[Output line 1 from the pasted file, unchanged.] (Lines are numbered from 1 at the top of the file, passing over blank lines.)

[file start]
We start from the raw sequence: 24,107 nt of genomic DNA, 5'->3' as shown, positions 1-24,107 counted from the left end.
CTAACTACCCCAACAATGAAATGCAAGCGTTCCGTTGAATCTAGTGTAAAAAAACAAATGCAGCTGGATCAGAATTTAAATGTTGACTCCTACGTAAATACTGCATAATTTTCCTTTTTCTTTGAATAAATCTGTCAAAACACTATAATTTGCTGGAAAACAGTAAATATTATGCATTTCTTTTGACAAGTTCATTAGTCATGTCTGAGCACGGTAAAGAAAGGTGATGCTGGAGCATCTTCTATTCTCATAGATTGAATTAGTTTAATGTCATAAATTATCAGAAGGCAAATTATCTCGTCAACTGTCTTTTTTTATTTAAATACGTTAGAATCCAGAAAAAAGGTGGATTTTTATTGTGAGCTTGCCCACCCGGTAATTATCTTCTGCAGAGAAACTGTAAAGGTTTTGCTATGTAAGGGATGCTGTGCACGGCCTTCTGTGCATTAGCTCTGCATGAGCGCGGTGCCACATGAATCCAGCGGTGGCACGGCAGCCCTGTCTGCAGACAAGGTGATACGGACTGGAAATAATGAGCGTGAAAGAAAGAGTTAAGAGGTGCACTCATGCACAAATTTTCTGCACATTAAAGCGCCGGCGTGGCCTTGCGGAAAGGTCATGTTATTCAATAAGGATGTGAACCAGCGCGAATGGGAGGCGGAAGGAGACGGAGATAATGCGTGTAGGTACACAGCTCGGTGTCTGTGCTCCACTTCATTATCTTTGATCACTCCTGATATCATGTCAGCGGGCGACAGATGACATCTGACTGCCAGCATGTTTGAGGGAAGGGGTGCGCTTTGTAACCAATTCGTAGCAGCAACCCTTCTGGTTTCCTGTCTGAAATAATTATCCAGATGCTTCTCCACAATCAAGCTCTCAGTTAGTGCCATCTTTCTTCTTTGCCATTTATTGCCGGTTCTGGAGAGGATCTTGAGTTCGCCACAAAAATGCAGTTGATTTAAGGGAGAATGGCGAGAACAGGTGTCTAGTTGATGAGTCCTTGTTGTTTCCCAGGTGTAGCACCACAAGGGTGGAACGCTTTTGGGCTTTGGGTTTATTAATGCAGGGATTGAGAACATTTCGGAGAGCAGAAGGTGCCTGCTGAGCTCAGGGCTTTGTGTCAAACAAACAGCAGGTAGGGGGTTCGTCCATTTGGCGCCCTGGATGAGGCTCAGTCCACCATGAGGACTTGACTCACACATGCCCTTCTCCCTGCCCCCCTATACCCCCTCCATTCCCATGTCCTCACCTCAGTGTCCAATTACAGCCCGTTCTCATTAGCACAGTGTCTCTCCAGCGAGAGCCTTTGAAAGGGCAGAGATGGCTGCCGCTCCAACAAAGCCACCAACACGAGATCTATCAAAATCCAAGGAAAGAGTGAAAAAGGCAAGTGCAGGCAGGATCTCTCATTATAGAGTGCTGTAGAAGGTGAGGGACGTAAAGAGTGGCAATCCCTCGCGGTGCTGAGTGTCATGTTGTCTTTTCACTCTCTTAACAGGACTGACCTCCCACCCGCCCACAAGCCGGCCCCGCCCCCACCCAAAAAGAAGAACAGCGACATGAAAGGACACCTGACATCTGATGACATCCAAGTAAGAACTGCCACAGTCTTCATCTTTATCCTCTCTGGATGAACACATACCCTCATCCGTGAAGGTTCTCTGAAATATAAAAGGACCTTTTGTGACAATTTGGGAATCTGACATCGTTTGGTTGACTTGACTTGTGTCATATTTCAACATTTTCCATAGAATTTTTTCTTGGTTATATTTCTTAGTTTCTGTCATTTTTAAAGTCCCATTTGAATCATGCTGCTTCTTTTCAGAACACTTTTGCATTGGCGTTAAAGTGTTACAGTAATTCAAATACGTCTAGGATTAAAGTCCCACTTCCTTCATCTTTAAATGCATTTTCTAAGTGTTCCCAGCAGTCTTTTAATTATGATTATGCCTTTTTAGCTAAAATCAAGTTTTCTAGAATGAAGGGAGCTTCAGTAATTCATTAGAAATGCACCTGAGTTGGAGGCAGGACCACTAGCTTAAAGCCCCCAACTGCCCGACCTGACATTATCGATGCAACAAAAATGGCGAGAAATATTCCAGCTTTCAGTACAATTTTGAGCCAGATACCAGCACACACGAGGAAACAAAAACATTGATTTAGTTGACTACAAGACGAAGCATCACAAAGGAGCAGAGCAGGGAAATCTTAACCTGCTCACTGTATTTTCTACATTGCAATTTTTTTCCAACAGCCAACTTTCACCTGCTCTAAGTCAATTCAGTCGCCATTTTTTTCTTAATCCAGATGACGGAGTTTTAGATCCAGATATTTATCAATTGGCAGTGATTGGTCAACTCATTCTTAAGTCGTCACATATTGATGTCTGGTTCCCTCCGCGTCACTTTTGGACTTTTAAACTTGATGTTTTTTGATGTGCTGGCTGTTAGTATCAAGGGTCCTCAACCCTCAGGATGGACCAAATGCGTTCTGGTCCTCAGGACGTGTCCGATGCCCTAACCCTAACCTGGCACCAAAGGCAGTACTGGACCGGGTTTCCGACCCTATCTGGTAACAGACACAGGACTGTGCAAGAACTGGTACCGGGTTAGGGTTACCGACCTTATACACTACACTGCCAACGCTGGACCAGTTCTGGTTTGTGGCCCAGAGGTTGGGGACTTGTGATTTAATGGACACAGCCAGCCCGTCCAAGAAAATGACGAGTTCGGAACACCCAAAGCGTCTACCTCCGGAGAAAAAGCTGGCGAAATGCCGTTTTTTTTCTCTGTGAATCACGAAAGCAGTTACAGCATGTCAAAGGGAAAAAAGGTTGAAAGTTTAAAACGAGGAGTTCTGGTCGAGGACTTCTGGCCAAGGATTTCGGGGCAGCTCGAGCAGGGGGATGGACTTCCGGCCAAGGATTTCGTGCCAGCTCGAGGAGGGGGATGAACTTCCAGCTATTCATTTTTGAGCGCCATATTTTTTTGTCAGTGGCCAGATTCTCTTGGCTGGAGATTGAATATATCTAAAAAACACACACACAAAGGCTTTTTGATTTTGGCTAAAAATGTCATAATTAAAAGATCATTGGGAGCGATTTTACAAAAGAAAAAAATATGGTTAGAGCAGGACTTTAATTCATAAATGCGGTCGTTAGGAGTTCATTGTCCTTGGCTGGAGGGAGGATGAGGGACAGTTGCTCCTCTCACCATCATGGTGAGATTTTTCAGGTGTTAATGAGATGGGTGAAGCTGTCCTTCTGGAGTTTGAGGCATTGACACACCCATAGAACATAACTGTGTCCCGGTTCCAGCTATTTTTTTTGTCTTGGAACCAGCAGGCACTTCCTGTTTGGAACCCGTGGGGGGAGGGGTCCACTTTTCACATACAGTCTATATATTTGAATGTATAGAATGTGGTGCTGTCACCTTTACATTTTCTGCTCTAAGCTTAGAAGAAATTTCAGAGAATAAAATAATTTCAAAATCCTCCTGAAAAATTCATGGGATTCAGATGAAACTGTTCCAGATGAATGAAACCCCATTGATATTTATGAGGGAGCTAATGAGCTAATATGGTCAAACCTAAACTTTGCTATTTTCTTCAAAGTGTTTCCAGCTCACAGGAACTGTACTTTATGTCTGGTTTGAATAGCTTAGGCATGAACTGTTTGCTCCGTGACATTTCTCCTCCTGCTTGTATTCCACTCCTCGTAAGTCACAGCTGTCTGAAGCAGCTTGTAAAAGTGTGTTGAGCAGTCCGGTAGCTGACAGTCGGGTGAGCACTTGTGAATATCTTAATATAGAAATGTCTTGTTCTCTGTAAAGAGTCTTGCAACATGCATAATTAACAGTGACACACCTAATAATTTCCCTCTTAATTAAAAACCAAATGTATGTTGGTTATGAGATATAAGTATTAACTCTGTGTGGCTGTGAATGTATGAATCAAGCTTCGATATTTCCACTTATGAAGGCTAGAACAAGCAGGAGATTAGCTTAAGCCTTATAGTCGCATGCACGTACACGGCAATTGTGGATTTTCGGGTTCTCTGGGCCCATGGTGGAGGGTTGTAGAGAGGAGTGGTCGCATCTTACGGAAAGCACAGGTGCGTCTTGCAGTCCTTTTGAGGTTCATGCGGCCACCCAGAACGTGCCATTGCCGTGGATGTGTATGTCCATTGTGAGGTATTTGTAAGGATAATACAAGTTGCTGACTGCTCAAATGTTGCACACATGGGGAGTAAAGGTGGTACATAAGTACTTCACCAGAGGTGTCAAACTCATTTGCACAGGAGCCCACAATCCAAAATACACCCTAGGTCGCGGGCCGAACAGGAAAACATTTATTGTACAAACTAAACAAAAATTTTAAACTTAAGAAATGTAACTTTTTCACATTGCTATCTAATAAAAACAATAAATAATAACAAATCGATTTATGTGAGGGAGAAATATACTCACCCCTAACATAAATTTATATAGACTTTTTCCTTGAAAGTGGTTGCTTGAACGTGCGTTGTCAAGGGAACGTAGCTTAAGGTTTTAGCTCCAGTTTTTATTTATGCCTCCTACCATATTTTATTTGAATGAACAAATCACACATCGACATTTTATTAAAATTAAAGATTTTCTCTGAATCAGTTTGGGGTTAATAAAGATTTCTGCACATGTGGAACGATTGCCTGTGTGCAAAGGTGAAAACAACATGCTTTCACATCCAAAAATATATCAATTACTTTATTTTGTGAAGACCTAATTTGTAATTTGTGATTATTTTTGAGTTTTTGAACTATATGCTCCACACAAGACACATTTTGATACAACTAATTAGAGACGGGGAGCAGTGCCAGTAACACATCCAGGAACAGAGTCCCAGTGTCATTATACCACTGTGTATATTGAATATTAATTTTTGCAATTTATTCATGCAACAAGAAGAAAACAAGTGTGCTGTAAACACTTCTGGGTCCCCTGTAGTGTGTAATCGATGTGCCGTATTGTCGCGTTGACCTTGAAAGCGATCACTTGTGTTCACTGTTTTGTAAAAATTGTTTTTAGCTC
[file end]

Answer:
We start from the raw sequence: 24,107 nt of genomic DNA, 5'->3' as shown, positions 1-24,107 counted from the left end.